image, processedImg, imagePath = pre_process_image(fileName)
res = exec_net.infer(inputs={input_blob: processedImg})

# Access the results and get the index of the highest confidence score
res = res['dense_2/Sigmoid']
idx = np.argsort(res[0])[-1]

Hardware Configuration

The following are the hardware configurations used for the experiments:

Intel® Xeon® Platinum 8153 processor Intel® NUC7i7BNH
Architecture: x86_64 Architecture: x86_64
CPU op-mode(s): 32-bit, 64-bit CPU op-mode(s): 32-bit, 64-bit
Byte Order: Little Endian Byte Order: Little Endian
CPU(s): 64 CPU(s): 4
On-line CPU(s) list: 0-63 On-line CPU(s) list: 0-3
Thread(s) per core: 2 Thread(s) per core: 2
Core(s) per socket: 16 Core(s) per socket: 2
Socket(s): 2 Socket(s): 1
NUMA node(s): 2 NUMA node(s): 1
Vendor ID: GenuineIntel Vendor ID: GenuineIntel
CPU family: 6 CPU family: 6
Model: 85 Model: 142
Model name: Intel® Xeon® Platinum CPU 8153 @ 2.00GHz Model name: Intel® Core™ i7-7567U @ 3.50GHz
Stepping: 4 Stepping: 9
CPU MHz: 1800 CPU MHz: 4000
BogoMIPS: 4000 BogoMIPS: 7000
L1d cache: 32K L1d cache: 32K
L1i cache: 32K L1i cache: 32K
L2 cache: 1024K L2 cache: 256K
L3 cache: 22528K L3 cache: 4096K

Software Used

The following is the software configuration used:

OS CentOS* Linux release 7.4.1708 (Core)
Kernel Version kernel 3.10.0-693.el7.x86_64
Python* Version Python* 3.6.1
TensorFlow* Version 1.10
Anaconda* Version 4.3.25
OpenVINO™ SDK Version 2018.3.343


The first assessment done within OpenVINO™ Toolkit was based on InceptionV3 topology. The results demonstrated an increase up to 7.12x improvement in inference time running on integrated Intel Graphic Processing Unit (iGPU) of an Intel® NUC7i7BNH.

results demonstrated an increase up to 7.12x improvement

For the MobileNet topology, the inference process had a performance improvement by 18.33x, as the topology is lighter than InceptionV3.

for MobileNet the performance improved by 18.33x

To take advantage of the full resources of the CPU, multi-inference was used to share the workload across the cores to reduce memory overhead and thereby increasing throughput and decreasing inference time by effective parallelization. After further optimization with OpenVINO™ Toolkit, the performance improved to 25.85X using multi-inferences (up-to 16 processes at the same time on a single node).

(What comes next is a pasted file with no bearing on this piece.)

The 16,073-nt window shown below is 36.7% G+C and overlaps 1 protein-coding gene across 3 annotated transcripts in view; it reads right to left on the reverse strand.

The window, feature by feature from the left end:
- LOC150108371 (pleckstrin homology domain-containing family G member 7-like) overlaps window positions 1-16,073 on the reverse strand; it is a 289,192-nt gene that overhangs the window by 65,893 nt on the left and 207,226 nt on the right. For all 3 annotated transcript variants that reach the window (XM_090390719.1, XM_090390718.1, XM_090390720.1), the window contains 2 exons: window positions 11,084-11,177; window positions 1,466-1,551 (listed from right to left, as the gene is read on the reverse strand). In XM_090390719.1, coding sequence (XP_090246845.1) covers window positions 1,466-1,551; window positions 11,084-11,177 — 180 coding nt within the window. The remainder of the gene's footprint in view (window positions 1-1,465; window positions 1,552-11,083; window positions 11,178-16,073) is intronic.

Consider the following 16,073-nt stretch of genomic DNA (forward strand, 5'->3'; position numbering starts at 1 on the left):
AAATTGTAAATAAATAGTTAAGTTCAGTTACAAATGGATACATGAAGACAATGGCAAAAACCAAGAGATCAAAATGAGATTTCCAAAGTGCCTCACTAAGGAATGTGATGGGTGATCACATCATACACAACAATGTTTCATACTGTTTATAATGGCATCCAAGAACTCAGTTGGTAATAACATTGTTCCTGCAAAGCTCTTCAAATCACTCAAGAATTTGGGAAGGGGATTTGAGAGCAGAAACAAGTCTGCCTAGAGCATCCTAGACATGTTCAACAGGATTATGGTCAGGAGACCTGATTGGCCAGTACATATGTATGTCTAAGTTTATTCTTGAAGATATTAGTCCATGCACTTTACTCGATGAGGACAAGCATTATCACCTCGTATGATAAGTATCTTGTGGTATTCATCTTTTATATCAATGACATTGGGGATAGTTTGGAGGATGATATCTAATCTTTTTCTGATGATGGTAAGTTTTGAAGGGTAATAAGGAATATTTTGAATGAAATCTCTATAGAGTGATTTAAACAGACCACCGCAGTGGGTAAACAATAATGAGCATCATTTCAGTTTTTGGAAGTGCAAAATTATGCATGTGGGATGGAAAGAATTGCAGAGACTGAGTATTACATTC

# Execute multi-inference according to the number of cores available in the hardware (in this case, 64 cores are available)
CMD="python yourScript.py” 
# 4 Cores / process(16)
numactl -C 0-1,2-3     $CMD & numactl -C 4-5,6-7     $CMD &
numactl -C 8-9,10-11   $CMD & numactl -C 12-13,14-15 $CMD &
numactl -C 16-17,18-19 $CMD & numactl -C 20-21,22-23 $CMD &
numactl -C 24-25,26-27 $CMD & numactl -C 28-29,30-31 $CMD &
numactl -C 32-33,34-35 $CMD & numactl -C 36-37,38-39 $CMD &
numactl -C 40-41,42-43 $CMD & numactl -C 44-45,46-47 $CMD &
numactl -C 48-49,50-51 $CMD & numactl -C 52-53,54-55 $CMD &
numactl -C 56-57,58-59 $CMD & numactl -C 60-61,62-63 $CMD &

performance improvement by 25.85x

The same optimization was repeated using the MobileNet topology where the gains were even better, reaching a speed-up of 95.64X using multi-inferences.

a speed-up of 95.64X using multi-inferences


This paper showed that is possible to speed-up the inference process by 95.64x using OpenVINO™ toolkit and Intel® Xeon® Platinum 8153 processor. It covered the steps required to transform the original model to an optimized model and provided a sample of the pre-processing and inference script. Moreover, the usage of multi-inference increases the throughput resulting on inference time reduction.


1. Install Intel® Distribution of OpenVINO™ toolkit for Linux*

2. Model Optimizer Developer Guide